Compulsive Overreader

Along with borderline hypergraffia, my other literary disorder is -- I'm a compulsive overreader. I'd like to say that I'm trying to get it under control, but I'm clearly not. Check out the archives here to find what I'm reading and what I think of it. If you came here directly through blogger --if your page has no yellow frames and no pretty pic of me in the top left corner -- you may want to visit my main site at, where you can read this blog and much much more.


I'm Trudy Morgan-Cole, a writer from St. John's, Newfoundland, Canada. My books include "The Violent Friendship of Esther Johnson," "Esther: A Story of Courage," and "Deborah and Barak." I'm also a married mom of two, a teacher in an adult-ed program, and a Christian of the Seventh-day Adventist kind. I blog about writing, reading, parenting, teaching, spirituality, and shiny things that catch my eye.

Tuesday, September 26, 2006

The Midwife's Song, by Brenda Ray

Rarely have I wanted to like a book as much as I wanted to like The Midwife's Song. I enjoy Biblical fiction anyway -- since I write it myself -- and for a long time Brenda Ray's novel has been's "Better Together" selection to go along with my own Esther: A Story of Courage. There are some good reviews on Amazon for it, so I looked forward to finally reading it. While I wasn't crushed with disappointment or anything, the novel was nowhere near as good as I expected it to be.

It's a great concept. Ray picks up on the Bible's fleeting reference to the Hebrew midwives, Shiphrah and Puah, who lurk in the background of the Baby-Moses-in-the-bulrushes story (Exodus 1:15-21), and gives Puah, her main character, a story of her own. As Ray herself worked as a nurse-midwife, I expected midwifery to be front and centre in this novel. Although the author had clearly done her research, I would have liked to see a lot more of it -- to learn surprising things that would make me think, "I didn't know a midwife in ancient Egypt would have done that!" There wasn't enough, for me, of that sense of discovery of an unknown world.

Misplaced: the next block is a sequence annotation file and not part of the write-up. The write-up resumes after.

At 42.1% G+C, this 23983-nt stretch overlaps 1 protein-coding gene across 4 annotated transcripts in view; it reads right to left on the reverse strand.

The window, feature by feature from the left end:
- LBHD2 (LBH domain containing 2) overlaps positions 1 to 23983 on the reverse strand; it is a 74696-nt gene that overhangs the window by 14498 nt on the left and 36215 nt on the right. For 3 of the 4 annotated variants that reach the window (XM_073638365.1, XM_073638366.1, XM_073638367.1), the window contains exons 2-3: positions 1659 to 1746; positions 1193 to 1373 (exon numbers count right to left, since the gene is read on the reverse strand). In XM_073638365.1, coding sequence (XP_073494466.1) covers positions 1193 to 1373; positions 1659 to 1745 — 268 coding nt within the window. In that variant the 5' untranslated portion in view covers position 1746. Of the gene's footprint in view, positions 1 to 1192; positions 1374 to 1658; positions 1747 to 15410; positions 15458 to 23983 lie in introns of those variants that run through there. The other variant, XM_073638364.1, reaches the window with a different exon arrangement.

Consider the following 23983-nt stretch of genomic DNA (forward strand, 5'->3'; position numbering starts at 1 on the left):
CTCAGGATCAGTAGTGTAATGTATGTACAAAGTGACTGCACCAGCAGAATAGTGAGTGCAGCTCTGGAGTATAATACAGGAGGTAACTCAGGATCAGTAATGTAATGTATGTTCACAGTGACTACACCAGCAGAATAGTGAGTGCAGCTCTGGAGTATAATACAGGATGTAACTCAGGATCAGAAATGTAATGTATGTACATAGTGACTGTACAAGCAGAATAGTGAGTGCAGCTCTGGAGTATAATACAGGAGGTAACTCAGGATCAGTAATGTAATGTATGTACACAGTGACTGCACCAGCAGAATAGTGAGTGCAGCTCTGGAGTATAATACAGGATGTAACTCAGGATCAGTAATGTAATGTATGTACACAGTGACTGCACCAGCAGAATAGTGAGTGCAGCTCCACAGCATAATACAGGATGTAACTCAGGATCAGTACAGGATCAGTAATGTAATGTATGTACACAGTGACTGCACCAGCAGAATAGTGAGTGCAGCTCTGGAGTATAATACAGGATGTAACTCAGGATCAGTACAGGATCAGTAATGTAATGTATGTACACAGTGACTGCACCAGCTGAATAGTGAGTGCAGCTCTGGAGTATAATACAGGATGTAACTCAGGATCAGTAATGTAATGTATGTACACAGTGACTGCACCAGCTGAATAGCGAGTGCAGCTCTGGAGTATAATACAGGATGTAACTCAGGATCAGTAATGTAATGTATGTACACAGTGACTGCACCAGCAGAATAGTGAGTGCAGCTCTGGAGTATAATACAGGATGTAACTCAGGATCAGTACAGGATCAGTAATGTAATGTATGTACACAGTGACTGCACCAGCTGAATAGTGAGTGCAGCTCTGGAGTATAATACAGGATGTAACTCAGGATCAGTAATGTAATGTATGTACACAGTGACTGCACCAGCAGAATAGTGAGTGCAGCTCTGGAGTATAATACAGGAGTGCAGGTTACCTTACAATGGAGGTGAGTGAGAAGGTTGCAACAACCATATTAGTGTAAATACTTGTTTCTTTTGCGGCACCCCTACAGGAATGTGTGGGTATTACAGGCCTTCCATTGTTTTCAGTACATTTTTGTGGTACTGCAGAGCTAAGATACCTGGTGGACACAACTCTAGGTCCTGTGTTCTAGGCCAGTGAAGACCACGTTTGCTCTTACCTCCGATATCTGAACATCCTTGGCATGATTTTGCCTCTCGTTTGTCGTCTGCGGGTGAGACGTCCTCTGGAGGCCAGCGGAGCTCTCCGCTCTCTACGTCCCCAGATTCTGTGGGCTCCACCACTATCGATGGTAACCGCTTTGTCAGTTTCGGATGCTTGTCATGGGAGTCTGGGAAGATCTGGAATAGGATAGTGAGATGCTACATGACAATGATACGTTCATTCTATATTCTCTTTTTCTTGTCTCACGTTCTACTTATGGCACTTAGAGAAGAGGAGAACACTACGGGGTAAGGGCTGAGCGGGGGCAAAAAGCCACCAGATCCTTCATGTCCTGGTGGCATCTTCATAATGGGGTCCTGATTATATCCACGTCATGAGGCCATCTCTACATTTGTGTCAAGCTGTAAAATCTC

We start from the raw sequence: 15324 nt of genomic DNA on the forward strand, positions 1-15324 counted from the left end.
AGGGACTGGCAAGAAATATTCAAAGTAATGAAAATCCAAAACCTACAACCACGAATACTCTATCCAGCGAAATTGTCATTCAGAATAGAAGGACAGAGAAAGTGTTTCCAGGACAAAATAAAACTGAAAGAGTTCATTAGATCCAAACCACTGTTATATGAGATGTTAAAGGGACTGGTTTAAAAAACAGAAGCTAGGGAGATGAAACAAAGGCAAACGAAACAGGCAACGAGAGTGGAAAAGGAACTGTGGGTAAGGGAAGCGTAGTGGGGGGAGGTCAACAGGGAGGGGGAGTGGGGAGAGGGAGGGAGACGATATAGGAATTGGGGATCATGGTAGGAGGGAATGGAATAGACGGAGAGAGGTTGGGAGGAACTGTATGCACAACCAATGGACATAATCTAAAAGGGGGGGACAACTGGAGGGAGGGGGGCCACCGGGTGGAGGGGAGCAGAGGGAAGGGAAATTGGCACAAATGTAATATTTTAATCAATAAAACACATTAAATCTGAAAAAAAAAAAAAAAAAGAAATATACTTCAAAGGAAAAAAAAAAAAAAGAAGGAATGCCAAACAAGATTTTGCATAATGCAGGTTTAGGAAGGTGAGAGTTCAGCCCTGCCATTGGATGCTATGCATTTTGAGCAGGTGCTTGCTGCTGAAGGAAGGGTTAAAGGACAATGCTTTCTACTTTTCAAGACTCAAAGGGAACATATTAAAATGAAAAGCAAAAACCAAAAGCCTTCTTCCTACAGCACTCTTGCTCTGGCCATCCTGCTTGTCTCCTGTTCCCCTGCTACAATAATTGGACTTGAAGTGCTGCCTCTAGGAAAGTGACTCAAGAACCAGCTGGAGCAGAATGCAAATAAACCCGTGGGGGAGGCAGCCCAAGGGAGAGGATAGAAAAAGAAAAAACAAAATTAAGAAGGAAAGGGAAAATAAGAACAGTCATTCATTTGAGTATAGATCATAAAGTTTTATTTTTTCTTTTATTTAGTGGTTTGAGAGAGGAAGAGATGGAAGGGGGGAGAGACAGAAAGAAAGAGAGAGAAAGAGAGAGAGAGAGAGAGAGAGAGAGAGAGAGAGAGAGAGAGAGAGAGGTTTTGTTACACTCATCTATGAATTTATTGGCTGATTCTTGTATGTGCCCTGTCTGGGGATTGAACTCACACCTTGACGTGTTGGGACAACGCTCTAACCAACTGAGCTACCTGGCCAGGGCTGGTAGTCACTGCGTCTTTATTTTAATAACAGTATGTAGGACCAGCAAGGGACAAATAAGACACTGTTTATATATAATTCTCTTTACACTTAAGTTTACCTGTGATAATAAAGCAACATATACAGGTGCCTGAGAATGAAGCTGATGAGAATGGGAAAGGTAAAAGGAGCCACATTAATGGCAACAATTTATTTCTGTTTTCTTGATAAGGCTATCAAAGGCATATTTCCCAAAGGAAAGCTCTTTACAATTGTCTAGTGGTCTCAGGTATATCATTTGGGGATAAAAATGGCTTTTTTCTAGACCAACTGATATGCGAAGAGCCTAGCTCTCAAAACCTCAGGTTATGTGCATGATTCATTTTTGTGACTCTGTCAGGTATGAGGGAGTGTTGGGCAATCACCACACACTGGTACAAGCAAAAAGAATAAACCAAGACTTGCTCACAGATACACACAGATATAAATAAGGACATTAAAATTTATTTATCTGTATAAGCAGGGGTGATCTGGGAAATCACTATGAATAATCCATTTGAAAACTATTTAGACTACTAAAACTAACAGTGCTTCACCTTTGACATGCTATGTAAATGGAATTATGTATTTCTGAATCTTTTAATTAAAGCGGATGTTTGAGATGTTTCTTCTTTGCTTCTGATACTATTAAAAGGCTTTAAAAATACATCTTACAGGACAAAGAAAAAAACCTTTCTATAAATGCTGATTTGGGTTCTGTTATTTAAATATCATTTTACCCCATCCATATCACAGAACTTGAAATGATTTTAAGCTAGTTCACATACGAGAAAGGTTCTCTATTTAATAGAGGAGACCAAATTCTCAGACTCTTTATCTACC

That same criticism could be applied to the book as a whole. The characters' outlook and motives often seemed anachronistically modern to me: I never felt convinced that I was being drawn into the world of Hebrew slaves in Egypt, nor was there much detail to help the reader grasp the reality of what a life in slavery would have meant at that time. Instead, there's far too much (for my money) of romance-novel-convention in the romance between Puah and the goldsmith Hattush -- seemingly endless descriptions of how handsome Hattush is and how Puah's heart races whenever he's around, etc etc. I guess I prefer my romance with more subtlety.

That said, Brenda Ray has brought to life a Biblical character that, as far as I know, no-one's written about before, and I think many Christian and Jewish women will enjoy this novel from that perspective without being as critical as I'm being. Ray does make one very gutsy narrative move towards the end of the novel that managed to surprise me, and I'm always pleased when an author can do that. This is a nice piece of Biblical fiction, but I personally would have preferred a little more meat with my manna.


Blogger Mimi said...

Oooh, that looks good, flaws and all.

2:58 PM  

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